16 thoughts on “-How to Eliminate All Federal Debt and Interest Payments — if we want to

  1. I don’t know If I said it already but …Cool site, love the info. I do a lot of research online on a daily basis and for the most part, people lack substance but, I just wanted to make a quick comment to say I’m glad I found your blog. Thanks, 🙂

    A definite great read..Tony Brown

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  2. It is not ironic, it is inefficient, it is also stupid and contradictory and deliberately obfuscating. 🙂

    BTW, why not make “Free Money” available as a downloadable edition as well? A fast pdf edition would be great, and cheaper.

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  3. I have been reading through your blog for a while and trying to wrap my head around this new way of looking at things but isn’t money somehow related to the value of goods and services created? Money is in other words a proxy for goods and services. The value of my time and skills is compensated by the value of dollars. In other words, one hour of plumbing is equal to 30 units of value called dollars. This 30 units of value can be exchanged for other goods…food, entertainment etc. at a certain rate.

    If the government decides to just print trillions of dollars it wouldn’t change the fact that the economy is only producing a certain number of goods. In other words because the government prints twice as much money doesn’t mean that the economy will produce twice as many material goods and services. It would simply erode the value of the proxy (the dollar) and which I would require more of to complete my hour of plumbing work.

    If all of a sudden I saw that the government was printing money to the point where it was not a stable compensation for my work I might demand another proxy such as gold, or lima beans or whatever.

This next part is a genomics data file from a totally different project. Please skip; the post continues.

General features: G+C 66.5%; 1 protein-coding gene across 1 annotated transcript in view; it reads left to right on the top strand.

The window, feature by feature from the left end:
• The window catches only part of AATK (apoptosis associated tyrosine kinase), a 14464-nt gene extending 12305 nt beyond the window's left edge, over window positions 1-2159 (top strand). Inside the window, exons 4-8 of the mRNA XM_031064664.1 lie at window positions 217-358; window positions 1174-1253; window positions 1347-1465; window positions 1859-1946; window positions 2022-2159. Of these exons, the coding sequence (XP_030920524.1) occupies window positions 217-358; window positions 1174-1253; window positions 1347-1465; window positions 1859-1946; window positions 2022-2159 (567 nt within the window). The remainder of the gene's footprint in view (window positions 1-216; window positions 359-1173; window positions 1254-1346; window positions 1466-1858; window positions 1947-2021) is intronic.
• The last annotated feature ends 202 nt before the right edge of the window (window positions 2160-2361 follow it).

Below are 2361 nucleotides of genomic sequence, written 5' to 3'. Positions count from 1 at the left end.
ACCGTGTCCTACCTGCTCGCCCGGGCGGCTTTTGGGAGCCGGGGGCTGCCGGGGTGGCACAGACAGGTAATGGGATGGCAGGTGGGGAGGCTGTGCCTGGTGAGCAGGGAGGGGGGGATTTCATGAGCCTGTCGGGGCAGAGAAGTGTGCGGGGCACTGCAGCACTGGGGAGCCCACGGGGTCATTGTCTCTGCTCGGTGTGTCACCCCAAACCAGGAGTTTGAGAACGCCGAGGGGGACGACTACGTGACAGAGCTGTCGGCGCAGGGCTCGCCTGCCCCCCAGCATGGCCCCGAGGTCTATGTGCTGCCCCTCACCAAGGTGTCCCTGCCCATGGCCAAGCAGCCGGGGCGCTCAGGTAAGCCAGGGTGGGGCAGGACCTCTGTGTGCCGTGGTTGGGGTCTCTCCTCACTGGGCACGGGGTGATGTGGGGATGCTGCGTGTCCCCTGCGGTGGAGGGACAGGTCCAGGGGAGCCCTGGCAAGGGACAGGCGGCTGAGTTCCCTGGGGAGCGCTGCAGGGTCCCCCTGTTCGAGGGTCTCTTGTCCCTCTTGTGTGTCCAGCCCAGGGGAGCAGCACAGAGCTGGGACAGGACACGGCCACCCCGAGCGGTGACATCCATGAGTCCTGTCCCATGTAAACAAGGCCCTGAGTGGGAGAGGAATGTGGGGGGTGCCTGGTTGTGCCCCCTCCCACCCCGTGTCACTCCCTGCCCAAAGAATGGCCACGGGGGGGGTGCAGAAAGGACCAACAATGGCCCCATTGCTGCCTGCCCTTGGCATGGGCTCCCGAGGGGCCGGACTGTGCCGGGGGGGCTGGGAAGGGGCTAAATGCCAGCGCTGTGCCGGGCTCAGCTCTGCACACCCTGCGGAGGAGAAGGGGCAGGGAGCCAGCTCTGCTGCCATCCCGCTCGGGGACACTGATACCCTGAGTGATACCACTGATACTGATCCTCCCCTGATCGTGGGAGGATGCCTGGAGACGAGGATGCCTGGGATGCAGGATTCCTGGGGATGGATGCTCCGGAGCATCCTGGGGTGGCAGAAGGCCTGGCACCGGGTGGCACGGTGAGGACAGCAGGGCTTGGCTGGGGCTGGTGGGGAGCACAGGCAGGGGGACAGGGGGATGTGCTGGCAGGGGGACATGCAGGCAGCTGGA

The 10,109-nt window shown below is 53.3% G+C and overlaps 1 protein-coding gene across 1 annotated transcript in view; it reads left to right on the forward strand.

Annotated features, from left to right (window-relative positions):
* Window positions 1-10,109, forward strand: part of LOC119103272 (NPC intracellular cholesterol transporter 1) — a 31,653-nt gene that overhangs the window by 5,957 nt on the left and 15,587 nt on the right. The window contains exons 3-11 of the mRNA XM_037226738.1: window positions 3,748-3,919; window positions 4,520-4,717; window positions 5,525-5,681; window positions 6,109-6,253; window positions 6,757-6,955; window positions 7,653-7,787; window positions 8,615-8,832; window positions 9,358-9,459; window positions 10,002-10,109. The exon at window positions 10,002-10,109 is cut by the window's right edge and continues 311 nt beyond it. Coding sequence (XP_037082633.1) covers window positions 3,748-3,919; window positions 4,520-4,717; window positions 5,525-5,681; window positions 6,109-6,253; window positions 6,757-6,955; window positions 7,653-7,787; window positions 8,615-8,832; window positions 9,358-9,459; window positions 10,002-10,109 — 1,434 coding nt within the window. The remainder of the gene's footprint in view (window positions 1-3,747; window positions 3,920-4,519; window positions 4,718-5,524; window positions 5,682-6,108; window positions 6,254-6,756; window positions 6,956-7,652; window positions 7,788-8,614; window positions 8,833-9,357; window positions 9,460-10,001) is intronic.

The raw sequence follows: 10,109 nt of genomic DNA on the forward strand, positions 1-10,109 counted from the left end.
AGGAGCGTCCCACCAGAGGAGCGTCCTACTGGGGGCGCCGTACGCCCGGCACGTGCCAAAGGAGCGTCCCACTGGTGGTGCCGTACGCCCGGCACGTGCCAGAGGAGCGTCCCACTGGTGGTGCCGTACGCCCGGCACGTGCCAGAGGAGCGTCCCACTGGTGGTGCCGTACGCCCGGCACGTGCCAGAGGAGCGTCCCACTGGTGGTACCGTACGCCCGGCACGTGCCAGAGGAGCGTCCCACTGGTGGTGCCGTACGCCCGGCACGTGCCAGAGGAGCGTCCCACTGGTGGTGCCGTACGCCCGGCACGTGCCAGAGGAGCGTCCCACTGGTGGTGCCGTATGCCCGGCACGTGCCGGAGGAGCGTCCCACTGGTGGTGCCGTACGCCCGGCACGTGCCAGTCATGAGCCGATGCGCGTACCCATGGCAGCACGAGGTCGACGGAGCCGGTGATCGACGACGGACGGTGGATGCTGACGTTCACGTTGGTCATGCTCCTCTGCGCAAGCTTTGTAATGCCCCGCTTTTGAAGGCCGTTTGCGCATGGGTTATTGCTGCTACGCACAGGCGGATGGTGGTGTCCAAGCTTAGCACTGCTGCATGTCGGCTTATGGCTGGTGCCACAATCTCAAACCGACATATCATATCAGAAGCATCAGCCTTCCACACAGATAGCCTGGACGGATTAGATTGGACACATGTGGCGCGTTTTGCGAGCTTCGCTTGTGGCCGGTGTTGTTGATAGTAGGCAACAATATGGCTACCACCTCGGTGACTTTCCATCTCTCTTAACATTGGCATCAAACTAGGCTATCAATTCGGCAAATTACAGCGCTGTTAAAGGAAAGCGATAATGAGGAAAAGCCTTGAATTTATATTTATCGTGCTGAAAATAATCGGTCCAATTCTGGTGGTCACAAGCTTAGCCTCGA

So I am a little confused how printing money is not a dangerous thing.

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    1. To me that is the flaw of this logic. The money has to stand for something tangible of value. There has to be productive economic activity or a reason for dollars. Yes, the gov can print dollars, but the intrinsic value of these dollars has to be based on something. To me its another scheme to redistribute wealth.

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  4. The federal debt has risen $3600% in the past 40 years. Would you consider that to be a large amount? During that same period, there has been no relationship between federal deficits (aka “money printing”) and inflation. See: Summary

    In the event inflation did appear, the Fed would increase the demand for money by raising interest rates.

    Rodger Malcolm Mitchell

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  5. Hi Rodger,

    Nice website. Good stuff; however, I believe you are overlooking the balance of payments deficit and its impact on the US (not just the economy, but the US as a nation).

    You are entirely correct that we could pay off all our ‘debt’ by instantly crediting the foreign central banks, but the impact could be devastating.